I first became familiar with Neil Gaiman because of <i>MirrorMask<i>, a film made with Jim Henson productions that resembled a dark and twisted take on <i>The Wizard of Oz<i> or <Alice in Wonderland<1>, so I was very excited when I heard about this film. While this film isn’t as captivating or memorable, it is still a worthwhile diversion for a couple of hours.

The story opens with a young man who beds a slave princess at a fair. Unable to take care of the child because she’s owned by a wicked crone, she leaves the child at the man’s doorstop. The child grows up to be our protagonist, Tristan (Charlie Cox), who is smitten with the lovely, Victoria (a radiant Sienna Miller). He promises her a fallen star as a token of his affection, and when he goes to retrieve it, he finds the star has become a beautiful woman, Yvaine (Claire Danes). While Tristan takes Yvaine back to Victoria, she is also being pursued by Lord Stormhold’s (Peter O’Toole)  surviving sons (the others being murdered by each other). Also on the chase is Lamia (Michelle Pfeiffer), the evil witch who needs Yvaine to recapture her youth. Tristan and Yvaine go through episodic adventures as they try to make their back to his town.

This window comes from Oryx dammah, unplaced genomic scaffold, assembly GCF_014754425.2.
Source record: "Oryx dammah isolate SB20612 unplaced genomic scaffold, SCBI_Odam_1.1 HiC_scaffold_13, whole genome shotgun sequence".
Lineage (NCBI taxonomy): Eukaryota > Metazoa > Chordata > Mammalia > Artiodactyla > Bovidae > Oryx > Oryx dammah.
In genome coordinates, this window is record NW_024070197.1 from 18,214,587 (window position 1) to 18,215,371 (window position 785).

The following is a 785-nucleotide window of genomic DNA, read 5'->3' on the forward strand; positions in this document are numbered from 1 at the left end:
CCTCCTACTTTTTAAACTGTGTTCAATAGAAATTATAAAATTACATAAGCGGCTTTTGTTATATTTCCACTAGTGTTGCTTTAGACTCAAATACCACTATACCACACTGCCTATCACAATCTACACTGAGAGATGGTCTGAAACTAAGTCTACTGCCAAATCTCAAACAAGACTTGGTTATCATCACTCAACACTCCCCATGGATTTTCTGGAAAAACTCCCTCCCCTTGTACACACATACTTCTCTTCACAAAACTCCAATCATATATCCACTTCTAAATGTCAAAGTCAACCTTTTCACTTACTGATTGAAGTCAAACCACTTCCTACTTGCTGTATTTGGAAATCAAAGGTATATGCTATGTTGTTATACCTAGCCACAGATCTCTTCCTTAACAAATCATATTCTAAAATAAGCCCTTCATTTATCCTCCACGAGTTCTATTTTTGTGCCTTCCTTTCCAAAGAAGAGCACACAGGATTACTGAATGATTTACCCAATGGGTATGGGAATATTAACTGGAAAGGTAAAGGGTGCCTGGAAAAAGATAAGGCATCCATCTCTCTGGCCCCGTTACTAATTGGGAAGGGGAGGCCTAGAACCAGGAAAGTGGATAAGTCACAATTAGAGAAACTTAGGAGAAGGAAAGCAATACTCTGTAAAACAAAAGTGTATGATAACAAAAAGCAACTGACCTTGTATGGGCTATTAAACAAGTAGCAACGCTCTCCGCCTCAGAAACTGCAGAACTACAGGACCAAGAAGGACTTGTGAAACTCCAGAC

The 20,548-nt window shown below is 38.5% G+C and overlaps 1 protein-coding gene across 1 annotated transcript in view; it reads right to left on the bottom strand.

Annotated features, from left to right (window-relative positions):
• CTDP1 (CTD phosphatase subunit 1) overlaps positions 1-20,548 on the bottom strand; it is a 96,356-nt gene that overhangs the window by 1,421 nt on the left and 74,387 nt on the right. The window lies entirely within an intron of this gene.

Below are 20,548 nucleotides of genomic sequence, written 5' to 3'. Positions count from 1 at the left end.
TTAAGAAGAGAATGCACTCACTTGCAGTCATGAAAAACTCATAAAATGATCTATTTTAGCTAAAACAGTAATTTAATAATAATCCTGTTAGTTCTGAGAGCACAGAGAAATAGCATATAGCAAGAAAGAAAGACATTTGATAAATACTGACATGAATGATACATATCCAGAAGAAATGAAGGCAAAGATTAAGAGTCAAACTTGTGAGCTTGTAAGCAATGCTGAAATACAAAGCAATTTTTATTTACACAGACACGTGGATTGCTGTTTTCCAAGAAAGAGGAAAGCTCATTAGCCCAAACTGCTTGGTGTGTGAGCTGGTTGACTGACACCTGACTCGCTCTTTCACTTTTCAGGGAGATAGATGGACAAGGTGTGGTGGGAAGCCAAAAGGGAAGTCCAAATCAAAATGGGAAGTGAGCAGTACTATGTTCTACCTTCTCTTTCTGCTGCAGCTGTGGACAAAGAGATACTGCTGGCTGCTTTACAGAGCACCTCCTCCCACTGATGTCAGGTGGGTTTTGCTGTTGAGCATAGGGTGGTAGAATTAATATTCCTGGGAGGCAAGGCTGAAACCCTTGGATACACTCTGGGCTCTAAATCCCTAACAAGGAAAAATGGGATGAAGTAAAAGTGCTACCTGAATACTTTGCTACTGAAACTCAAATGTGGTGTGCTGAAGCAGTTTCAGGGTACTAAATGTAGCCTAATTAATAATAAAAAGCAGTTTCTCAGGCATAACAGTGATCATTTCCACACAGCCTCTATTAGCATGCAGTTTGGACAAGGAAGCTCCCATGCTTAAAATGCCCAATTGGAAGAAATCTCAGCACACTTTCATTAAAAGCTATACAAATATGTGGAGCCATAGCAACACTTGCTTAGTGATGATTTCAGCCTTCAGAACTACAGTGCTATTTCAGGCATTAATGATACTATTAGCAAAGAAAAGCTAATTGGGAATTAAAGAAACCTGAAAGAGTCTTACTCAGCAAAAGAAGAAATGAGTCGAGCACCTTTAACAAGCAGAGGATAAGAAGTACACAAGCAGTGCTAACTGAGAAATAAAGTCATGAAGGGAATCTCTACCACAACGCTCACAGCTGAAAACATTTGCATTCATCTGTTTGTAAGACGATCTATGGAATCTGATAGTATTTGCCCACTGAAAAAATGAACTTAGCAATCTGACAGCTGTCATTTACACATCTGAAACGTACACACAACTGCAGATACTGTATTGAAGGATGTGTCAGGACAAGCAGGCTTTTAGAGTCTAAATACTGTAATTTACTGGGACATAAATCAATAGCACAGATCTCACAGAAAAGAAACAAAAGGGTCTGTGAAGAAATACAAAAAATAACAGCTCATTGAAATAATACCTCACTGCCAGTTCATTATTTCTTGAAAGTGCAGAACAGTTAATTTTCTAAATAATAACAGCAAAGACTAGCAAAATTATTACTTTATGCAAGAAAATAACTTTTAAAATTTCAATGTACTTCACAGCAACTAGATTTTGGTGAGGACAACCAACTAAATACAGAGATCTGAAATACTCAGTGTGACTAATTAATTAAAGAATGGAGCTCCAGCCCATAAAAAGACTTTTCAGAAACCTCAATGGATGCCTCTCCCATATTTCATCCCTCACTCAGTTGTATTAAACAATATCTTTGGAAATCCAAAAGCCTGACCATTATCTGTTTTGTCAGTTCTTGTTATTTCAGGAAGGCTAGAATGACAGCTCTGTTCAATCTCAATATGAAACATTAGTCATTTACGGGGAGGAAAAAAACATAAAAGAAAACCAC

The story is well told, and the special effects are impressive. The scenes with Lamia are most impressive — most notably when she creates an inn out of thin air (the effect is the house is created by fire), or when she turns a man into a woman and a goat into a man. The aging makeup the film makers subject Pfeiffer to, is astonishing, yet often cruel.

The cast, for the most part works. Pfeiffer is the standout in a smart and funny performance — the actress has had some of her best roles playing villains (remember her as Catwoman?), and she doesn’t hold back, giving a broad portrayal. She also looks absolutely stunning, when not saddled with wrinkles and liver spots. DeNiro has a fun, if peripheral role as a fey pirate captain (yes, a fey pirate captain that makes Johnny Depp’s Jack Sparrow look like Charlton Heston). O’Toole has a blast in a caemo, as does Rupert Everett. As the young hero, Cox is likable, though bland. The biggest problem in the cast is Danes — normally a luminous and wonderful actress (watch Shopgirl to see just how good she can be),  unfortunately in this film she’s distressingly amateurish, never hitting her comic parts correctly (though she does look lovely). Danes is the main reason why Stardust fails to glitter unconditionally.

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